She enters the room that served as her second prison and sees a body bag on the bed. Maya is inside, but she’s not dead. Just like Octavia, she reminds Clarke of all the hard/bad decisions she’s made and how people always end up paying the price. Maya says she’s no different than the Primes and that she should just give up control. The word “control” resonates with Clarke, and she realizes this is her mind; she is in control.
Clarke takes the Raven memory in her hand and hides it elsewhere. When Josie comes in, Maya tells her that Clarke hid it in the cave—but it was a trick. Clarke realized she could create these events with her mind and traps Josie with a shock collar. But two can play at that game: Josie grabs the shock collar until it kills her and wakes up in the dream matrix again.
When Josie revives this time, she brings Russell with her. The two are chasing Clarke round and round when Josie realizes she’s avoiding the memory of her father “floating”— through the ship’s outer doors, she enters the Ground at the moment Clarke killed Finn. What a murderous walk down memory lane this episode is! There’s a chest with a lock on it there, but Clarke stops her from opening it.
Josie doesn’t understand why Clarke feels so much guilt for these deaths but isn’t willing to let her people live now. The way Josie sees it, if Clarke kills her, then her father would eradicate all of Clarke’s people. At first, Clarke isn’t persuaded, but when Josie shares her own memory of Bellamy taking the deal with Russell, she acquiesces. “Tell Madi I love her,” Clarke says. “Tell all of them.”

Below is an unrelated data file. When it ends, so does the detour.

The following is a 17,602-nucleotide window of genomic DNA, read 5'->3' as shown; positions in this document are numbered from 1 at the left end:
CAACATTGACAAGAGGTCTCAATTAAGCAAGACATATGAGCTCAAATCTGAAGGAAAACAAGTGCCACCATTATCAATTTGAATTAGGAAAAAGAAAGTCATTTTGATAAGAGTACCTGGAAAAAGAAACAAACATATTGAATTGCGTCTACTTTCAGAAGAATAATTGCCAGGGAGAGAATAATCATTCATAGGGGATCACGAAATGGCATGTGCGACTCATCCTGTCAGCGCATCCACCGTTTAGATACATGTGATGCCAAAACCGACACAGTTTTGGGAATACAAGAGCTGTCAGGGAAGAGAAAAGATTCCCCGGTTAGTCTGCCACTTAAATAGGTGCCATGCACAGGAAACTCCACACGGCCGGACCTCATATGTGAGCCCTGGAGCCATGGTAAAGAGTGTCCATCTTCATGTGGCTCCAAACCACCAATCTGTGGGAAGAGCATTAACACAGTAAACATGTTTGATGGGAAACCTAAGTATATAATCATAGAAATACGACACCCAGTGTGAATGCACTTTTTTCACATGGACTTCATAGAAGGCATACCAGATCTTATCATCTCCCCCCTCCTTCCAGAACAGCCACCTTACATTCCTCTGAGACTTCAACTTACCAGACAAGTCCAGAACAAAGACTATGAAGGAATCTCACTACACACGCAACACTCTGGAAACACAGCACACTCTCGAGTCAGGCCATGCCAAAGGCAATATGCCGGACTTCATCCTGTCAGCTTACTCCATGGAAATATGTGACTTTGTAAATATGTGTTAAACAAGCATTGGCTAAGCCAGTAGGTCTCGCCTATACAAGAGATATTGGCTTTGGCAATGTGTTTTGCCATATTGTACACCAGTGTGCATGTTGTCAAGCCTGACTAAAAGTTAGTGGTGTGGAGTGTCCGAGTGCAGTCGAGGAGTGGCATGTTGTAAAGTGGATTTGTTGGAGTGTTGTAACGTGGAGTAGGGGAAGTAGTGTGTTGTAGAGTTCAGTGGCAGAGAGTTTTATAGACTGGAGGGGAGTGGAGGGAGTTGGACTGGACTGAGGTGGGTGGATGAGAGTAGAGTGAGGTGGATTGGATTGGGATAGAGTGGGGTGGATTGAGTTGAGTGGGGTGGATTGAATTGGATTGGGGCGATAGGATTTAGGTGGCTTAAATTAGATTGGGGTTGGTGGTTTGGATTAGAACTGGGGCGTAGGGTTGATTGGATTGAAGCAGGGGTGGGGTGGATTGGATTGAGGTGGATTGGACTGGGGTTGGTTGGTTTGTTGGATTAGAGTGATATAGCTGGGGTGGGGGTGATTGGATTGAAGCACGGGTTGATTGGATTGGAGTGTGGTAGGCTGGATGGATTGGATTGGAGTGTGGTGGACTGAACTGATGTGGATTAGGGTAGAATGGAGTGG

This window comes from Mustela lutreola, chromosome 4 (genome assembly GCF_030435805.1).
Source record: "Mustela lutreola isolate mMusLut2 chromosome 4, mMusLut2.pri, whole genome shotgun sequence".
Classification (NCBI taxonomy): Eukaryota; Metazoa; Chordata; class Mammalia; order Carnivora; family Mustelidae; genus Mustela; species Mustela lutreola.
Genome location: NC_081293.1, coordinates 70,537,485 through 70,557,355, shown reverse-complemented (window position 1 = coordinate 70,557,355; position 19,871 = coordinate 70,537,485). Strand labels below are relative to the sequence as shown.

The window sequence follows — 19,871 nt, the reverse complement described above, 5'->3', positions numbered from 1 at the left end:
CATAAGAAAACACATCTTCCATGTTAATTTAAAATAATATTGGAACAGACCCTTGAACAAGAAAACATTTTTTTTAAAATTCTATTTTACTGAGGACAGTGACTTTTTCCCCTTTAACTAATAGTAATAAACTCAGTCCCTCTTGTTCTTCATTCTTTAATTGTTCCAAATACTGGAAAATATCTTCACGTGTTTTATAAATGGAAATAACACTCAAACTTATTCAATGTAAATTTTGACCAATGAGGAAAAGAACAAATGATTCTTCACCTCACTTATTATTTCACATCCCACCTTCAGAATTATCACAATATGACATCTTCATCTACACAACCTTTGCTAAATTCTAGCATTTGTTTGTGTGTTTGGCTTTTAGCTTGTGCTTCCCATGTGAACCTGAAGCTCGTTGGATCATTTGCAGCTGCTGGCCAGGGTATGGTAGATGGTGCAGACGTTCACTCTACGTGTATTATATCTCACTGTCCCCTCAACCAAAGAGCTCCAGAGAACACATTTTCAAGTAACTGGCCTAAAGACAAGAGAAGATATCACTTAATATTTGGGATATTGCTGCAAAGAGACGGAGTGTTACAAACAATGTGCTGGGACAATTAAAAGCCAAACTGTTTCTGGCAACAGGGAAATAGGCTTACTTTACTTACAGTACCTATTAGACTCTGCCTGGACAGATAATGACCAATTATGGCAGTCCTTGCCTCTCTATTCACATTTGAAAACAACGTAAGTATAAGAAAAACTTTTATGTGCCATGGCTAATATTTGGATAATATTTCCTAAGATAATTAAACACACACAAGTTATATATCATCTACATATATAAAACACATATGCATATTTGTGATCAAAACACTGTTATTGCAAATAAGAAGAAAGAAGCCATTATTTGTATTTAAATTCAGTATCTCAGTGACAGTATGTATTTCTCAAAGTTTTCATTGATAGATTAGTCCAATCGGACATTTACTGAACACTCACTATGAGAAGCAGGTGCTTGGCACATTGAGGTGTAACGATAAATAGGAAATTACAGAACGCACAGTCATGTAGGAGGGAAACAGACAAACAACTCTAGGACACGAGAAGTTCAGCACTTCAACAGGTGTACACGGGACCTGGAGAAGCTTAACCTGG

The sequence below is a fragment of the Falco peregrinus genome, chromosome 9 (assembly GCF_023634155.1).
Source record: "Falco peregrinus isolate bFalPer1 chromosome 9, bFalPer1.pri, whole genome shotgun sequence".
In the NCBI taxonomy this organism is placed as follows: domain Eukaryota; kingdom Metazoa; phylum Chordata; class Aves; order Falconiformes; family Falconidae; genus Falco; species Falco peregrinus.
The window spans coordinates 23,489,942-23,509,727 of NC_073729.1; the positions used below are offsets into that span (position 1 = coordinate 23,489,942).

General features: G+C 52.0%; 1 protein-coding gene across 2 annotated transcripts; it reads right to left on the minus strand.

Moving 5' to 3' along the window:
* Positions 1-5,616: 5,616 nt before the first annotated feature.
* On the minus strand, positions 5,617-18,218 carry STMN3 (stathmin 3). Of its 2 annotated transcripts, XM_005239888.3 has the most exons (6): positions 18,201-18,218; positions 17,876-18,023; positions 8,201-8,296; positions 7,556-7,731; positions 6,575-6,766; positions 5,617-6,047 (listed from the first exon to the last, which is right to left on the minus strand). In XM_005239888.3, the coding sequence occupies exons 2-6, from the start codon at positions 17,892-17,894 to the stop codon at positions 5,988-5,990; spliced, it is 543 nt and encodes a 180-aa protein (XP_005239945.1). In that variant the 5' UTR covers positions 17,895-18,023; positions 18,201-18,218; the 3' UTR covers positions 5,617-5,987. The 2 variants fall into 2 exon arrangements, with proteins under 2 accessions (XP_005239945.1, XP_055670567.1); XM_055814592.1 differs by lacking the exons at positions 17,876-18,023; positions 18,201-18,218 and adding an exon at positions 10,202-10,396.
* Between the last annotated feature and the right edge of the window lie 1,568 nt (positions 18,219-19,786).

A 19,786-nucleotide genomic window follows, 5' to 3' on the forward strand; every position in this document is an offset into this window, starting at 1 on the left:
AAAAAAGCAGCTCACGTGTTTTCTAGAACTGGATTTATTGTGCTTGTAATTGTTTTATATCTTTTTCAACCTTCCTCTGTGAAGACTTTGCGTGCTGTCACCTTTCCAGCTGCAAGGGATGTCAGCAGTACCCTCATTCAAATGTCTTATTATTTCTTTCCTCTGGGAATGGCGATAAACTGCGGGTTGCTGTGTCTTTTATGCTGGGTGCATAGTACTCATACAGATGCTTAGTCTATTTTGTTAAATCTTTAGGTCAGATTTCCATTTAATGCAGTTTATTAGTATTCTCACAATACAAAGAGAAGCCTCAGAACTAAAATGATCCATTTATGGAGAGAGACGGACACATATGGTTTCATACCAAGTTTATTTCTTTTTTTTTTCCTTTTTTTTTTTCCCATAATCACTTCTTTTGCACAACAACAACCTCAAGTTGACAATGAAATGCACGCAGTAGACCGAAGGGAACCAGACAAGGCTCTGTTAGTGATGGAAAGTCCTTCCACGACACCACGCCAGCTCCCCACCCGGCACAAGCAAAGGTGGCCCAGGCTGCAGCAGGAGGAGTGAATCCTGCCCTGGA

Clarke enters the combo so Josie can open the chest. Inside are Jasper’s goggles, the video of her dad revealing The Ark’s oxygen levels, and the Raven memory. Armed with the knowledge of how to kill Clarke for good, Josie tells her it will all be over soon.
Back at her Shallow Valley house, Clarke settles in for the long goodbye. She’s drawing Madi on her sketch pad when Monty enters. “You call this doing better?” he asks her. “Giving up isn’t better.” She tries to explain she’s doing this so that everyone can live, but he points out—wisely–that allowing these people to continue killing isn’t what’s best. Clarke realizes her error but thinks it’s too late to do anything. Monty doesn’t agree.
They walk up to the holiday door and enter Josie’s mind. Her 230-years’ worth of memories are categorized in a giant library. Clarke touches one and sees why Kaylee killed her friend: She wasn’t okay with her BFF Josie killing people to keep the bloodline pure. She touches the book before it and sees how Josie was literally leaving babies in the woods as an offering. Isaac, a “null,” was taking the babies to Gabriel instead of letting them die. When Josie finds out, she kills him.
Clarke is very on board with not letting this person continue her murderous blood purification ways now. Monty finds a “Special Collections” door and is able to crack into the digital lock (of course he is!). After entering, they find themselves in a diner pre-Earth apocalypse. Josie is studying at a booth with her friend. She says she’s decided not to go on her “family project.” A boy walks in and sits down next to them. There’s clearly weird energy going on, but when he asks her to a lecture that night and Josie says no, things take a drastic turn. The boy pulls out a gun and shoots himself.
Real Josie walks in and, knowing Clarke has seen her darkest secret, she tells her she won’t help her people now. She banishes Clarke back to the Eligius IV hallway, but she didn’t see Monty hiding there. Josie wakes up in Clarke’s body and thinks she’s won. In real life, she walks into the negotiation that Russell is having with Bellamy and Miller. She stands there quietly, but her little finger tapping away on her arm speaks volumes. Monty/Clarke, stored away in that Earth diner, is sending a Morse code message: alive.
The moment felt a little Not Penny’s Boat—in the best way possible. It was the perfect cliffhanger capper on a thrill ride of an episode. It was clear from the moment we met her this season that Josie was a spitfire, and seeing her go toe-to-toe with Clarke—in each other’s minds no less—made for an incredibly fun hour. And it seems the stage is set for an even bigger fight.